Repair crews at the West Seattle Bridge received fresh concrete early Tuesday, despite a 4-month-old truckers’ strike that’s disrupted regional construction projects.

Fresh slurry flowed overnight from a Cadman company mixer, down a chute, and into blue wheelbarrows, as captured in a photo distributed by the Seattle Department of Transportation.

Mayor Bruce Harrell claimed partial credit for the delivery, while thanking both the International Brotherhood of Teamsters Local 174 and the Cadman company, which worked out a temporary deal to deliver the concrete. “This collaborative effort is rooted in a desire to support our communities and advance the greater public good – and for that we should all be immensely grateful,” Harrell’s statement said.

Tuesday morning’s batch was aimed toward hardening some newly repaired expansion joints, where built-in gaps between roadway decks accommodate the bridge’s normal thermal movement.

SDOT and contractor Kraemer North America have yet to attack the more complex job of building concrete anchors within the hollow girders, where dozens of new steel cables will be installed, each exerting 1 million pounds of lateral force on those future anchors. That phase requires premium “self-consolidating” concrete, which flows and hardens without leaving tiny air pockets that can trigger future cracks.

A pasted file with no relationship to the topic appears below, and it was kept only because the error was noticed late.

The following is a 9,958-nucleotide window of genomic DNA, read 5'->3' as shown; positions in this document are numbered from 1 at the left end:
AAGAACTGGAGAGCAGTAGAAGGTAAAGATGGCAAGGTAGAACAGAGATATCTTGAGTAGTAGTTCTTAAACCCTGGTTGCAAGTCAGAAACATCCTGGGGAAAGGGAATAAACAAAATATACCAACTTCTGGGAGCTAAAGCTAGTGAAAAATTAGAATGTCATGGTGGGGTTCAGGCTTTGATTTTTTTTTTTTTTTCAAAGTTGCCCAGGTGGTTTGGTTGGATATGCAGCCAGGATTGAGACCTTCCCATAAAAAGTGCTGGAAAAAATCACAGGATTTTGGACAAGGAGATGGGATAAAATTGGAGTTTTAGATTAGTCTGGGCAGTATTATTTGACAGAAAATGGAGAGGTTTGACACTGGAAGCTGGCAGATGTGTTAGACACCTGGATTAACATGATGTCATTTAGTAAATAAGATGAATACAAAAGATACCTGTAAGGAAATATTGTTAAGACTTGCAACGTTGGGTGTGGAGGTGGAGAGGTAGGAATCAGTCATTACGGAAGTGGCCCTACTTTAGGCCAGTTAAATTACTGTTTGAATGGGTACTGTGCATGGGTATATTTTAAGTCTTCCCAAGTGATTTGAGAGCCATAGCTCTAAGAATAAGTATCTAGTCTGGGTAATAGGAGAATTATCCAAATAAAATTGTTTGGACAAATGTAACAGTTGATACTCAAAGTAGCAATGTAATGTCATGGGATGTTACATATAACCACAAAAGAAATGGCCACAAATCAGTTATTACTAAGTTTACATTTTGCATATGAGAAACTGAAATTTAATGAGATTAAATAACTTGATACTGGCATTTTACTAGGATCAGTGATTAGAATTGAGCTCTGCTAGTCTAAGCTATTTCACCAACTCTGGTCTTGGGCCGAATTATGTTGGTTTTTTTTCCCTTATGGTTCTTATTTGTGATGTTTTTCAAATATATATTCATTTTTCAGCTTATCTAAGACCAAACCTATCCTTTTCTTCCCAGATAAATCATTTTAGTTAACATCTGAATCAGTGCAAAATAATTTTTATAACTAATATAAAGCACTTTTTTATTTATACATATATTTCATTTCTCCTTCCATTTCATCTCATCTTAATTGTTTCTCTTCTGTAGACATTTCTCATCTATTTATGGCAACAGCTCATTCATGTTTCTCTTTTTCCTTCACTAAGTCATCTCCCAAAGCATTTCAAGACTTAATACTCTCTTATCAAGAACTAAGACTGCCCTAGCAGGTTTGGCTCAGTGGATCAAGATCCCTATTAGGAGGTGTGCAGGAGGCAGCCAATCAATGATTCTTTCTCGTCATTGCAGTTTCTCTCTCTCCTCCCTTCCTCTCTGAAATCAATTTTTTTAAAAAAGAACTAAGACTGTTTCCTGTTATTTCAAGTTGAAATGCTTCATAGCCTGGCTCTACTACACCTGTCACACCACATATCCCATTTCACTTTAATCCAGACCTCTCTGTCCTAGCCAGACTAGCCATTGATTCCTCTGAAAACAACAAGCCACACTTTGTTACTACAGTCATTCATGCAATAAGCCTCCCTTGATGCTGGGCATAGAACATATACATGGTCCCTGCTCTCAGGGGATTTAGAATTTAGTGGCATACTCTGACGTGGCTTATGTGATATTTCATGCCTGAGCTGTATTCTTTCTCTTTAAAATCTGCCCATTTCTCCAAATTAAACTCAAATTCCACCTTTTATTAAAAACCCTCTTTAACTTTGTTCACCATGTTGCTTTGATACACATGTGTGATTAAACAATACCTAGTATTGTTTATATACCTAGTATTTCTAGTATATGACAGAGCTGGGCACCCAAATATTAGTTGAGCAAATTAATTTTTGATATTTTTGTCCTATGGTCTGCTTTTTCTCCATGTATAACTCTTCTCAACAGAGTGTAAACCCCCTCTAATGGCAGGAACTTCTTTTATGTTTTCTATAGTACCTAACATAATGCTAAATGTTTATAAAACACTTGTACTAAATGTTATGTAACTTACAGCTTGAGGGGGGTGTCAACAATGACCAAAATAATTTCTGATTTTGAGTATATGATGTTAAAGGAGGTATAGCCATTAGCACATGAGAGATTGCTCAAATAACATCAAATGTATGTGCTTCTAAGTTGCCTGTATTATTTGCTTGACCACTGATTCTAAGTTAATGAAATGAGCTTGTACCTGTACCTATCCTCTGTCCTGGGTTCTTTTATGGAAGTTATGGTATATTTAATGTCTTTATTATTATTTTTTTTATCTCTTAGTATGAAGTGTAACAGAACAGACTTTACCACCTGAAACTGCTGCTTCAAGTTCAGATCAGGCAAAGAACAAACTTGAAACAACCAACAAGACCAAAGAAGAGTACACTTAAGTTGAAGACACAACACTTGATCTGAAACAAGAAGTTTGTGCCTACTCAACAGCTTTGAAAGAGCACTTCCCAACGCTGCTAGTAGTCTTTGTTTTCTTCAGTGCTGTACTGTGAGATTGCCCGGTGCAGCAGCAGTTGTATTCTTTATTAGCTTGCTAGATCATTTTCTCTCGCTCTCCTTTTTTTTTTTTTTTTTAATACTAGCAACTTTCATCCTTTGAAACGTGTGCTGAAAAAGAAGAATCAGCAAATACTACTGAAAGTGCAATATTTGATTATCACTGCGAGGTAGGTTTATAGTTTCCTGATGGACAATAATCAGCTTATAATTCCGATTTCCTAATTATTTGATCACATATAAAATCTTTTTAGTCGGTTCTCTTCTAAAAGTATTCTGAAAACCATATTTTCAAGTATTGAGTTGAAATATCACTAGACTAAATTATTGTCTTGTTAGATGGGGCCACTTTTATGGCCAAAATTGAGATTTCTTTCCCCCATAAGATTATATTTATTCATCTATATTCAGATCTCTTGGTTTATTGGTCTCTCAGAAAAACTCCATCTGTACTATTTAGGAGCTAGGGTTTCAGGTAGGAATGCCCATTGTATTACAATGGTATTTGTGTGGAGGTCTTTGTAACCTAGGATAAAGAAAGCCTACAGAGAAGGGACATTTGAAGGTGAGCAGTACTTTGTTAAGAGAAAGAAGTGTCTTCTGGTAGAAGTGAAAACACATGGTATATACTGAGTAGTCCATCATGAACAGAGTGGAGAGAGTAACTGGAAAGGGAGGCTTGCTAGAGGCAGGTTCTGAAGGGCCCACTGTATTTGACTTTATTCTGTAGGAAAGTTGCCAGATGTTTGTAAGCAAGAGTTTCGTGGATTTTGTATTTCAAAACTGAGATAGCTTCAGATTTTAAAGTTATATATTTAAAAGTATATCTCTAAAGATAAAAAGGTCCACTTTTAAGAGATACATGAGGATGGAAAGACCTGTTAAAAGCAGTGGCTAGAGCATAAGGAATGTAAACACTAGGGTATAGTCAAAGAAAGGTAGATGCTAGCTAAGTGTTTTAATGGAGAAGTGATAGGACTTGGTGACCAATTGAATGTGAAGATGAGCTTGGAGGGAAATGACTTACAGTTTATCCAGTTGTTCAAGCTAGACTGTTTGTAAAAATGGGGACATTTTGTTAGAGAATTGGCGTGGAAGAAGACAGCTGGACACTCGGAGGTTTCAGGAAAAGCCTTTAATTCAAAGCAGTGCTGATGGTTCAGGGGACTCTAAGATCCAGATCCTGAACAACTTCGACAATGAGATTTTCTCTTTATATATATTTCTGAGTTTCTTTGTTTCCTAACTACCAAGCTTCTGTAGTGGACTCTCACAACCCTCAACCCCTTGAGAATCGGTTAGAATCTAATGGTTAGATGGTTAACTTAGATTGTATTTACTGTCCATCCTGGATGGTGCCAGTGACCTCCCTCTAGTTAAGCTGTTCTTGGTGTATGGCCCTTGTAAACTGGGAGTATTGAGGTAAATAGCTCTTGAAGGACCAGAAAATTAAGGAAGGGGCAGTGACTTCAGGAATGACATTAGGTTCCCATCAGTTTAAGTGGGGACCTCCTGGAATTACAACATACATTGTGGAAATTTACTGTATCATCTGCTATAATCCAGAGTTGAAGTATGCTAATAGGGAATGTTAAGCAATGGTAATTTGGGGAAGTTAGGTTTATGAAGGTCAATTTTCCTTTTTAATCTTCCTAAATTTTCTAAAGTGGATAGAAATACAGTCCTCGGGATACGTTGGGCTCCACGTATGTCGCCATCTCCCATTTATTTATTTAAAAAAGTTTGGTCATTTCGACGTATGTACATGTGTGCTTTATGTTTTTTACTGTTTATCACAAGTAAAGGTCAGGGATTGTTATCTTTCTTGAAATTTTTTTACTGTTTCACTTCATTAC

The anchor mixture was tested by a Seattle Public Utilities materials lab, and approved last week, according to City Councilmember Lisa Herbold of West Seattle. Approximately 30 truckloads will be required.


“We’re hoping to get the specialized concrete within the next few weeks,” said SDOT spokesperson Mariam Ali.

As of Tuesday afternoon, officials haven’t identified a date for anchor-building, nor to reopen the seven-lane crossing. Kraemer’s original schedule targeted a June 30 completion, followed by SDOT heavy-load testing in early July. But that was predicated on concrete deliveries by Feb. 20. Delays are likely.

The highrise box-girder bridge, completed in 1984, has been barricaded since March 23, 2020, when SDOT structures director Matt Donahue diagnosed runaway shear cracks. Many of the 100,000 daily drivers and 20,000 transit passengers who normally use the bridge are working from home, curtailing leisure trips, or detouring as far as 6 miles, via the First Avenue South bridge.

The Teamsters announced in mid-March that 40 union drivers offered to resume work at Cadman, while still continuing the broader strike, in which 330 members walked out Dec. 3 as negotiations broke down over wages and other issues.